I kiss his dirty shoe, and from my heart-strings
I love the lovely bully. What's thy name?
Pist. Le Roy! a Cornish name; art thou of Cor-
K. Hen. No, I am a Welshman.
Pist. Knowest thou Fluellen?
K. Hen. Yes.
Pist. Tell him, I'll knock his leek about his pate,
Upon Saint Davy's day.
him here alone; howsoever you speak this, to feel K. Hen. Do not you wear your dagger in your cap other men's minds. Methinks, I could not die any that day, lest he knock that about yours. where so contented, as in the king's company; his cause being just, and his quarrel honourable. Will. That's more than we know.
Pist. Art thou his friend?
K. Hen. And his kinsman too.
Pist. The figo for thee then!
K. Hen. I thank you: God be with you!
K. Hen. It sorts well with your fierceness.
Gow. Captain Fluellen!
Bates. Ay, or more than we should seek after;
Will. But, if the cause be not good, the king him-
Flu. So! in the name of Cheshu Christ, speak low-legs, and arms, and heads, chopped off in a battle,
Gow. Why, the enemy is loud; you heard him all night.
Flu. If the enemy is an ass and a fool, and a pra-
Gow. I will speak lower.
Enter BATES, COURT, and WILLIAMS.
hind them; some, upon the debts they owe; some,
K. Hen. So, if a son, that is by his father sent about merchandise, do sinfully miscarry upon the sea, the imputation of his wickedness, by your rule, should be imposed upon his father, that sent him: or if a servant, under his master's command, transporting a sum of money, be assailed by robbers, and die in many irreconciled iniquities, you may call the business of the master the author of the servant's damnation. · But this is not so: the king is not bound to answer the particular endings of his soldiers, the father of his
Court. Brother John Bates, is not that the morn-son, nor the master of his servant; for they puring, which breaks yonder?
Bates. I think it be: but we have no great cause to desire the approach of day.
Will. We see youder the beginning of the day, but, I think, we shall never see the end of it. Who goes there?
K. Hen. A friend.
pose not their death, when they purpose their services. Besides, there is no king, be his cause never so spotless, if it come to the arbitrement of swords, can try it out with all unspotted soldiers. Some, peradventure, have on them the guilt of premeditated and contrived murder; some, of beguiling virgins with the broken seals of perjury; some, making the wars their bulwark, that have before gored the gentle bosom of peace with pillage and robbery. Now, if these men gen-have defeated the law, and outrun native punishment, though they can outstrip men, they have no wings to fly from God: war is his beadle, war is his vengeance; so that here men are punished, for before-breach Bates. He hath not told his thought to the king? of the king's laws, in now the king's quarrel: where K. Hen. No; nor it is not meet he should. For, they feared the death, they have borne life away; and, though I speak it to you, I think, the king is but a where they would be safe, they perish. Then if they man, as I am: the violet smells to him, as it doth die unprovided, no more is the king guilty of their to me; the element shows to him, as it doth to me; damnation, than he was before guilty of those impie all his senses have but human conditions: his cere- ties for the which they are now visited. Every submonies laid by, in his nakedness he appears but a ject's duty is the king's; but every subject's soul is man; and though his affections are higher mounted his own. Therefore should every soldier in the wars than ours, yet, when they stoop, they stoop with the do as every sick man in his bed, wash every mote out like wing; therefore, when he sees reason of fears, as of his conscience: and dying so, death is to him adwe do, his fears, out of doubt, be of the same relish vantage; or not dying, the time was blessedly lost, as ours are. Yet, in reason, no man should possess wherein such preparation was gained: and in him him with any appearance of fear, lest he, by showing that escapes, it were not sin to think, that making it, should dishearten his army. God so free an offer, he let him outlive that day to Bates. He may show what outward courage he see his greatness, and to teach others how they will: but, I believe, as cold a night as 'tis, he could should prepare. wish himself in the Thames up to the neck; and so I would he were, and I by him, at all adventures, so we were quit here.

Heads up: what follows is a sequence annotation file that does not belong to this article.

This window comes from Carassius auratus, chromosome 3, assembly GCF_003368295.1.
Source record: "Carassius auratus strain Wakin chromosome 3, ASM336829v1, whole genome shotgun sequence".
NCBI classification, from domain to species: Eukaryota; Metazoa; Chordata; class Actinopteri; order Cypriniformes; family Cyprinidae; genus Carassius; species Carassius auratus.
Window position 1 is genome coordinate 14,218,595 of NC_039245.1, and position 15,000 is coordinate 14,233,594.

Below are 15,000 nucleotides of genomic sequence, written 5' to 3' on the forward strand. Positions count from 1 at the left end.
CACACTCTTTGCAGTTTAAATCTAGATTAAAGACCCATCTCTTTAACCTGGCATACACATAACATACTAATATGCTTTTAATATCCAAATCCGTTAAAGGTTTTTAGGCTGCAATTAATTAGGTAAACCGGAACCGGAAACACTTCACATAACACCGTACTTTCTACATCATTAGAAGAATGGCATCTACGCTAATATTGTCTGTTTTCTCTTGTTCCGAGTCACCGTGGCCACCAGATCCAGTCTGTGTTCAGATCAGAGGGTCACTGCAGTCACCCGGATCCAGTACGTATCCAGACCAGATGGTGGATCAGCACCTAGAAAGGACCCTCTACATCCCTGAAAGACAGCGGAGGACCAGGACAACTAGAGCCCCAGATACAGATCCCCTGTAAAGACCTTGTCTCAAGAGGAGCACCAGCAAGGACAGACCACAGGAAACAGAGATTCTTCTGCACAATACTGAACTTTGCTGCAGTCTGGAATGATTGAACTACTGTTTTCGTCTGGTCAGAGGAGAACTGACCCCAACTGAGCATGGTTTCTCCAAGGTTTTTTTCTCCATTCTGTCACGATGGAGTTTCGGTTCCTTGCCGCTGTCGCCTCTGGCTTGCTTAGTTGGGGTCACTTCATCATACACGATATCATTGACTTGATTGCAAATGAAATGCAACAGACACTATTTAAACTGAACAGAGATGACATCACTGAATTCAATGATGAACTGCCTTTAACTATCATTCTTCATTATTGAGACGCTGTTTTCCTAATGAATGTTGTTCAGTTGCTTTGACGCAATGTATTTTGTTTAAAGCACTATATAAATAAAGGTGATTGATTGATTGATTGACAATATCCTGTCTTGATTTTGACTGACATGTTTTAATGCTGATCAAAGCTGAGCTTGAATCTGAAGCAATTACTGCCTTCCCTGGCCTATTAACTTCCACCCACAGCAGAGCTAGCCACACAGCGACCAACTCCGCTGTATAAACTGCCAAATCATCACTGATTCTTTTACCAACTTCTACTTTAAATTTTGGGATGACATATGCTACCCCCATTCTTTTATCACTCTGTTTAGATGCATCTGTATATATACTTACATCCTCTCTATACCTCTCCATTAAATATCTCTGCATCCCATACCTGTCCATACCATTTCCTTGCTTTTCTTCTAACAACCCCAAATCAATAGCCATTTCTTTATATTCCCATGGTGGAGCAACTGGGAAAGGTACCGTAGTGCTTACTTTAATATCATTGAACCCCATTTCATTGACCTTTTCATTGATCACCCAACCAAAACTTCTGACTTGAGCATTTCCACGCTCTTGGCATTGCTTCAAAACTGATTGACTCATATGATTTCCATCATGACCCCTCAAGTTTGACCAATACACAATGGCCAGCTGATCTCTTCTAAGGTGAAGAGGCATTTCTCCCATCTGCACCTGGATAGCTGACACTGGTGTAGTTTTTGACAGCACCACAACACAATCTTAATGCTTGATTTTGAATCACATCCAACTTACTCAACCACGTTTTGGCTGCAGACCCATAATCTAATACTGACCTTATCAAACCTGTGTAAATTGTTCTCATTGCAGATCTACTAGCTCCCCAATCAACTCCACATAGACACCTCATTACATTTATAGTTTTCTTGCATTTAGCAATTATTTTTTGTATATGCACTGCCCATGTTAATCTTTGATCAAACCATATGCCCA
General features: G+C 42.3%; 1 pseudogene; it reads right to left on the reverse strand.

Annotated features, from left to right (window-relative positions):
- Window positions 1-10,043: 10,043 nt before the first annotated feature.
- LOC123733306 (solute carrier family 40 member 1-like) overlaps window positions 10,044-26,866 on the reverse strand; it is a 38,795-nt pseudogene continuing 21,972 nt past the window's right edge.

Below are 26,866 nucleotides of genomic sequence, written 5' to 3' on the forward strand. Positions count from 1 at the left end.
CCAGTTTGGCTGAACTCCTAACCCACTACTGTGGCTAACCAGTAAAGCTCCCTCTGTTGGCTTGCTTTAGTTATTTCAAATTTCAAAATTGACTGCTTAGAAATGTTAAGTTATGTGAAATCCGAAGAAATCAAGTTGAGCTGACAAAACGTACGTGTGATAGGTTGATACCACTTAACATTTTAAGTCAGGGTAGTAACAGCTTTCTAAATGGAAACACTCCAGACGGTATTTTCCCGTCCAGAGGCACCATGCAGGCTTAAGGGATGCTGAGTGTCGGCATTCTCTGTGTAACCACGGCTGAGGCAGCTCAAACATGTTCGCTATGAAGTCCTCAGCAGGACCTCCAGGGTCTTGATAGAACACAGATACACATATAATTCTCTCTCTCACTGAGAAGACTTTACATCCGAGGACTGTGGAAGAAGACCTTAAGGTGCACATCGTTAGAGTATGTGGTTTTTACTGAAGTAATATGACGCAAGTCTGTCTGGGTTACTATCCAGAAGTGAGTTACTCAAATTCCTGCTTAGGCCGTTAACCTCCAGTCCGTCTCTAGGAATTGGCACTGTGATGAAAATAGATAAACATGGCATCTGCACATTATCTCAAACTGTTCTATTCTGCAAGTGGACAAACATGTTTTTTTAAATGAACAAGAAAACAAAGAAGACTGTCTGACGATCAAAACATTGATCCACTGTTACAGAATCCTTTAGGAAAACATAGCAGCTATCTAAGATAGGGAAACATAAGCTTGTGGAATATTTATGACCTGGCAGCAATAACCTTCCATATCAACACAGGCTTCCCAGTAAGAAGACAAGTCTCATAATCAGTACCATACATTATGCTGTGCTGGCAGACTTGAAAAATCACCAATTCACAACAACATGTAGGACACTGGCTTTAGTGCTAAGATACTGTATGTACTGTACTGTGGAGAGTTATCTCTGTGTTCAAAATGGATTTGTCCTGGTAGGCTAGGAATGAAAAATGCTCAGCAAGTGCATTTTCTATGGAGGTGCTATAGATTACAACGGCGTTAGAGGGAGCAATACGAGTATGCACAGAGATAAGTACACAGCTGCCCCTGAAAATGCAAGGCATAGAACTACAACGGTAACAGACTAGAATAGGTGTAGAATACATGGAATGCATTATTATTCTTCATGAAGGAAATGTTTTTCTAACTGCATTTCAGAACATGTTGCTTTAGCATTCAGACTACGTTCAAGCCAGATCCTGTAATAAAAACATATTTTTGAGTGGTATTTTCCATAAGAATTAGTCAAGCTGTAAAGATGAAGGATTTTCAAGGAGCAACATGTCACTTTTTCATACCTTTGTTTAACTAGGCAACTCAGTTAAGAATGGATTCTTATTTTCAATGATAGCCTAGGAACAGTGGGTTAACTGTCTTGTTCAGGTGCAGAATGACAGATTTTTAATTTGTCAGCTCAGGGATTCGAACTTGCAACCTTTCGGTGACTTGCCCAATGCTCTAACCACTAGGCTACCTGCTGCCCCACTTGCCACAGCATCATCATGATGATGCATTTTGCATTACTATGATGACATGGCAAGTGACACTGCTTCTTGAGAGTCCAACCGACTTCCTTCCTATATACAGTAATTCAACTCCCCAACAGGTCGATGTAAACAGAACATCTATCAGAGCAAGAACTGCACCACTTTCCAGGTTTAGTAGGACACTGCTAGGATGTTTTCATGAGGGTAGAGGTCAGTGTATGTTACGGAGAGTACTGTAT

Will. Under what captain serve you?
K. Hen. By my troth, I will speak my conscience of the king; I think, he would not wish himself any where but where he is.
Bates. Then, 'would he were here alone; so should he be sure to be ransomed, and a many poor men's lives saved.
K. Hen. I dare say, you love him not so ill, to wish
upon his own head, the king is not to answer for it. Will. 'Tis certain, every man that dies ill, the illis
Bates. I do not desire he should answer for me; yet I determine to fight lustily for him. K. Hen. I myself heard the king say, he would not be ransomed.
Will. Ay, he said so, to make us fight cheerfully but, when our throats are cut, he may be ransomed, and we ne'er the wiser.